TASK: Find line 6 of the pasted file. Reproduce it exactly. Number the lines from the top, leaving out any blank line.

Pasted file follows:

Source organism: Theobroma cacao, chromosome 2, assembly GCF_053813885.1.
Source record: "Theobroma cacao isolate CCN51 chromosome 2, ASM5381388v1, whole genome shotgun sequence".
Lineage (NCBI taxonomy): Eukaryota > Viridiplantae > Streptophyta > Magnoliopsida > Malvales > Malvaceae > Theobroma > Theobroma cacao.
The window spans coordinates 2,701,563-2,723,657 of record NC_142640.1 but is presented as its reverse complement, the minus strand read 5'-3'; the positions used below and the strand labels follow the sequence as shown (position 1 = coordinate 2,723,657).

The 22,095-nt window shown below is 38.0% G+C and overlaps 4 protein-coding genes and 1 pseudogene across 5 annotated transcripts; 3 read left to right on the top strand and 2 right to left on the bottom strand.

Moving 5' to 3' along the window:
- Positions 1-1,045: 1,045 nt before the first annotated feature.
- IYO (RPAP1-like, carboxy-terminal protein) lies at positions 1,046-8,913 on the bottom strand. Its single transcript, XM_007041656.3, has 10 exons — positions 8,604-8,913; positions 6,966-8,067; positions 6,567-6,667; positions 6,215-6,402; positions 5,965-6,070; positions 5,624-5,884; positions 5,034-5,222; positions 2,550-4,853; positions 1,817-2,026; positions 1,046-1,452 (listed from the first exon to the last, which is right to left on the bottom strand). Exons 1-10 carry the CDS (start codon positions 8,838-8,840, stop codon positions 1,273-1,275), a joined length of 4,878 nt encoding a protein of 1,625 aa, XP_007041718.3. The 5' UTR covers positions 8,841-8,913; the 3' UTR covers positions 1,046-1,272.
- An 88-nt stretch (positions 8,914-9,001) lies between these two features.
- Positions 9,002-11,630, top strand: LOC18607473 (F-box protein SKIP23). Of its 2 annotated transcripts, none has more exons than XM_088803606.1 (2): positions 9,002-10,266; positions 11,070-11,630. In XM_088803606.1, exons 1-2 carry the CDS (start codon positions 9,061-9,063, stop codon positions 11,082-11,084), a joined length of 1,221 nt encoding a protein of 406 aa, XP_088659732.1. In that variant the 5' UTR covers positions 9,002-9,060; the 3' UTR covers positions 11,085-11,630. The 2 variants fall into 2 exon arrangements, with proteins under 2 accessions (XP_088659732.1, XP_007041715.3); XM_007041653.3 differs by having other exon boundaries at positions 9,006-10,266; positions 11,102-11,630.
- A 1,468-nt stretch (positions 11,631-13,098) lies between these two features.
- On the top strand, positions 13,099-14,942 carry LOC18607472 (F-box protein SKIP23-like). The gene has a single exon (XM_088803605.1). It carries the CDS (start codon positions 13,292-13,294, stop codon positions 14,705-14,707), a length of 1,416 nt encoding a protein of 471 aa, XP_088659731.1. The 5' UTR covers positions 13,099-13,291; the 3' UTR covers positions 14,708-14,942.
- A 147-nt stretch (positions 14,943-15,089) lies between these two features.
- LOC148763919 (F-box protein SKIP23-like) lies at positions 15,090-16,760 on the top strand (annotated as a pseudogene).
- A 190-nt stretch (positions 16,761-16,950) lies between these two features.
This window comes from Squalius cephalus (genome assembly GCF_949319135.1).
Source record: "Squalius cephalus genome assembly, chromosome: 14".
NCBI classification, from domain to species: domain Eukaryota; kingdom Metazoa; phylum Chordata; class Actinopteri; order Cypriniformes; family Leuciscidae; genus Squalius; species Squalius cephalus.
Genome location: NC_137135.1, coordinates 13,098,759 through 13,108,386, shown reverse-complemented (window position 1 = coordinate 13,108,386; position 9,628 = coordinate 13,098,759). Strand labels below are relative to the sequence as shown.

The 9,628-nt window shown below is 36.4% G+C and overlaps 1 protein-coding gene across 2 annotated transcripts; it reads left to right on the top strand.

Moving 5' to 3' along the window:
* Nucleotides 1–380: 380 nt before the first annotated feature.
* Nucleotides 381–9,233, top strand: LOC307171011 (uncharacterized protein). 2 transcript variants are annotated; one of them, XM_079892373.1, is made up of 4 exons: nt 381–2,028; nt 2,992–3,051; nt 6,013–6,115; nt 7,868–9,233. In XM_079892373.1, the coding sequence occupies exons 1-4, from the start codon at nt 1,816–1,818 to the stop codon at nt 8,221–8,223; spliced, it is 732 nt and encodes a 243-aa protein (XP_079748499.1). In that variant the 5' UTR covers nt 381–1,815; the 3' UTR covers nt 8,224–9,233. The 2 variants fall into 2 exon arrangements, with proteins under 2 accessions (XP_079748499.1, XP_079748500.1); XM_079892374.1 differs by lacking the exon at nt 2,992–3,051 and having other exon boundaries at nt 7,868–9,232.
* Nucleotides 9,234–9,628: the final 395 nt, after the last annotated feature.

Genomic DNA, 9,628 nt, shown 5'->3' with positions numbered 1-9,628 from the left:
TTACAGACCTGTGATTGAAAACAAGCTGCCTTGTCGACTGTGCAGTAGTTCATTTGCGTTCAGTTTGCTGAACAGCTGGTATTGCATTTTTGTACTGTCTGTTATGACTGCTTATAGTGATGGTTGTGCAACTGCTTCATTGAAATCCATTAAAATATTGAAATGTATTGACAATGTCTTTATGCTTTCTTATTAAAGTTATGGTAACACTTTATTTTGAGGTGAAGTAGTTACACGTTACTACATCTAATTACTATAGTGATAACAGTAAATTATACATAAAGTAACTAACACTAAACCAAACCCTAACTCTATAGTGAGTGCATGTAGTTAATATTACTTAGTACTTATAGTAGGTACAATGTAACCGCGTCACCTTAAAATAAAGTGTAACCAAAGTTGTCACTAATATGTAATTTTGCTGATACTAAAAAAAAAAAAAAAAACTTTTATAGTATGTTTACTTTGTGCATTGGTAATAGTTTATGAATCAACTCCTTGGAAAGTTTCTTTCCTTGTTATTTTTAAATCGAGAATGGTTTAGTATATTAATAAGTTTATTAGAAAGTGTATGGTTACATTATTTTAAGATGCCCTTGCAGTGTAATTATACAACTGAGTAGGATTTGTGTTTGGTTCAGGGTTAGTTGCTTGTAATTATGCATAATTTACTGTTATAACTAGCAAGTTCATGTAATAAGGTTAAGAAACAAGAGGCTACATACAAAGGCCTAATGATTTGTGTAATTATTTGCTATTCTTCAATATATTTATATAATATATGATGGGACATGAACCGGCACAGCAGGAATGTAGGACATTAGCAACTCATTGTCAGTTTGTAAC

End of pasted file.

Moving 5' to 3' along the window: